Kahramaa Awareness Park

It was originally supposed to begin educating people about energy usage in 2013.

But its opening was repeatedly pushed back for several reasons.

Previously, organizers said the launch was delayed because it took time to import exhibition materials and models from abroad.

Most recently, it was slated to open last fall, before being delayed again.


Photo for illustrative purposes only.

Petras Gagilas/Flickr

Photo for illustrative purposes only.

A new inspection drive has been launched to catch and fine those who flout Qatar’s water and electricity wastage rules, utilities provider Kahramaa has announced.

In a video posted on its Snapchat account “” this month, inspectors from conservation arm Tarsheed were seen fining a venue for having outdoor lights on during the day.

For some, the inspections may come as a surprise, as Tarsheed has previously complained that it often lacks the legal authority to inspect homes and other venues.

Photo for illustrative purposes only.


Photo for illustrative purposes only.

But the Peninsula reports Fahad Al Hanzab, head of the Legal Monitoring Unit at Tarsheed, as saying in the video that some inspectors do have judicial powers.

He continued:

“They visit the facilities to enforce the Tarsheed law. Law No. 20 of 2016 has banned using drinking water for washing vehicles, equipment and outer parts of homes with gushing hoses.”

Qatar is among the world’s largest consumers of water and electricity per capita. This is in part because the two utilities are so heavily subsidized by the government.

However, the cost of energy did go up last year.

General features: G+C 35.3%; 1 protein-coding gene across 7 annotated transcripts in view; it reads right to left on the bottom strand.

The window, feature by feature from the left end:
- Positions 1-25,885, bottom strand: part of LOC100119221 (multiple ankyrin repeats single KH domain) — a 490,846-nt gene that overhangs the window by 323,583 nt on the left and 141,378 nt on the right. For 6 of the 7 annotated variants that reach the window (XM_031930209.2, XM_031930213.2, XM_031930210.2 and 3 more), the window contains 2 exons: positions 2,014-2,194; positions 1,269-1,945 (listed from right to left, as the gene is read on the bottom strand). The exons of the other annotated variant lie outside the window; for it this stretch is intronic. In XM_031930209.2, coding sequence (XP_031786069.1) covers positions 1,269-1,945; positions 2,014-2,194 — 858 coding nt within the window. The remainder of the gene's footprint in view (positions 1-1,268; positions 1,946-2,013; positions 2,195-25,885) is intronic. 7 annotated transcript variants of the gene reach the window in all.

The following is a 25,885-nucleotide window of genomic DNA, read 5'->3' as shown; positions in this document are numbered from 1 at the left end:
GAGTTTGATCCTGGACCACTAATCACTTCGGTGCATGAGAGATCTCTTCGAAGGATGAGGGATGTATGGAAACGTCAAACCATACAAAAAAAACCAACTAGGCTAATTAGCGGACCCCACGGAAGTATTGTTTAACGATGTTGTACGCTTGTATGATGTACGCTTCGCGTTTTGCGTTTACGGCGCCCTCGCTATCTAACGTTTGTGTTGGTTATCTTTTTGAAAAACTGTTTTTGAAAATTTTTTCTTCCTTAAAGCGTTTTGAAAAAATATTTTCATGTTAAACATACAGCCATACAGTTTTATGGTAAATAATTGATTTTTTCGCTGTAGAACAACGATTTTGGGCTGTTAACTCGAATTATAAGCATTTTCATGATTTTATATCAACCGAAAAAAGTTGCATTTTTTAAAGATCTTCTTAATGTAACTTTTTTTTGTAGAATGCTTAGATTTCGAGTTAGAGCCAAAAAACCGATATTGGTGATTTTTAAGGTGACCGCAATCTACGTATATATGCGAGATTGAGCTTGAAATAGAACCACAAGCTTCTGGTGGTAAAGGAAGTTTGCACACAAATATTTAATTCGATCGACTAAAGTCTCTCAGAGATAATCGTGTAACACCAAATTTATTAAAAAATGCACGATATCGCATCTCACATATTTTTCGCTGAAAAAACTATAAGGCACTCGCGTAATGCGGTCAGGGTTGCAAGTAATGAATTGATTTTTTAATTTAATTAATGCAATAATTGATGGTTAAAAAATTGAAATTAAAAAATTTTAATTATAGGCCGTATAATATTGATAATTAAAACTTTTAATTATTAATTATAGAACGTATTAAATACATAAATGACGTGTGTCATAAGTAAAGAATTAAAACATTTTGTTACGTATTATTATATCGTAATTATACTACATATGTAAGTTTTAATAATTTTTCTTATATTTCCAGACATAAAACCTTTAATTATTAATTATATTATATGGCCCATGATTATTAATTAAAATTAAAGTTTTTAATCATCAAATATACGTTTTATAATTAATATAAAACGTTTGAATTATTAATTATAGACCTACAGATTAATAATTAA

And amid warnings of upcoming austerity measures, curbing consumption has become even more important.


It is against the law in Qatar to keep external lights on between 7am and 4pm, and to use running water from a hose on gardens or to wash cars.

Last year, Qatar doubled the maximum penalties for water and electricity wastage.

Photo for illustrative purposes only.

Samira / Flickr

Photo for illustrative purposes only.

Now, residents who use drinking water to wash cars or equipment or clean courtyards can be fined up to QR20,000.

Residents or owners can also be fined for water leakages caused by damaged pipes.

Additionally, those who leave their outside lights switched on during the day can face fines of up to QR10,000. It is not illegal, however, for buildings to leave their lights on at night.


Qatar has set specific water and power reduction targets through 2018, and is currently working to meet these goals.

The country aims to reduce energy consumption per capita from 43 KWh/day currently to 39KWh/day by then.

Photo for illustrative purposes only.

Stock photo

Photo for illustrative purposes only.

It also aims to cut the amount of water used from 595L/day to 459 L/day.

In an encouraging development, officials said earlier this year that per-person electricity use declined by 14 percent in the past three years.

And per capita water consumption fell by 17 percent between April 2012 and November 2015.